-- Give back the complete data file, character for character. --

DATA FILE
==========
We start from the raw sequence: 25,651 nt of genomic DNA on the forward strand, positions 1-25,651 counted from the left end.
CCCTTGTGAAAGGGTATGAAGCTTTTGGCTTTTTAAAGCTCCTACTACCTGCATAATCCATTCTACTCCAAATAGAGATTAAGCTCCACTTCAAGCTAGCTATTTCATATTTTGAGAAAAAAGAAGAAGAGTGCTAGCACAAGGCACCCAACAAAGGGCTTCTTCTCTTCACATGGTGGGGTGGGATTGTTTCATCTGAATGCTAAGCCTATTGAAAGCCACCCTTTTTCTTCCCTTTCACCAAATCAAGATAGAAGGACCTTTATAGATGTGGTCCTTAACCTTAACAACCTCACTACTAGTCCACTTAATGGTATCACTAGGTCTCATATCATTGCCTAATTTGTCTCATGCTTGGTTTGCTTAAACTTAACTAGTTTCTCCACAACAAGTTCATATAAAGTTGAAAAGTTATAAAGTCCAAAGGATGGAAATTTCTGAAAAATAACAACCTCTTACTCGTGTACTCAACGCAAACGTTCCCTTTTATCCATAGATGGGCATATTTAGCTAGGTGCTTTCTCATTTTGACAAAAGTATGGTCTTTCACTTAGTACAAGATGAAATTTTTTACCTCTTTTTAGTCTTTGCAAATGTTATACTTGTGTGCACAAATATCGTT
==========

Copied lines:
We start from the raw sequence: 25,651 nt of genomic DNA on the forward strand, positions 1-25,651 counted from the left end.
CCCTTGTGAAAGGGTATGAAGCTTTTGGCTTTTTAAAGCTCCTACTACCTGCATAATCCATTCTACTCCAAATAGAGATTAAGCTCCACTTCAAGCTAGCTATTTCATATTTTGAGAAAAAAGAAGAAGAGTGCTAGCACAAGGCACCCAACAAAGGGCTTCTTCTCTTCACATGGTGGGGTGGGATTGTTTCATCTGAATGCTAAGCCTATTGAAAGCCACCCTTTTTCTTCCCTTTCACCAAATCAAGATAGAAGGACCTTTATAGATGTGGTCCTTAACCTTAACAACCTCACTACTAGTCCACTTAATGGTATCACTAGGTCTCATATCATTGCCTAATTTGTCTCATGCTTGGTTTGCTTAAACTTAACTAGTTTCTCCACAACAAGTTCATATAAAGTTGAAAAGTTATAAAGTCCAAAGGATGGAAATTTCTGAAAAATAACAACCTCTTACTCGTGTACTCAACGCAAACGTTCCCTTTTATCCATAGATGGGCATATTTAGCTAGGTGCTTTCTCATTTTGACAAAAGTATGGTCTTTCACTTAGTACAAGATGAAATTTTTTACCTCTTTTTAGTCTTTGCAAATGTTATACTTGTGTGCACAAATATCGTT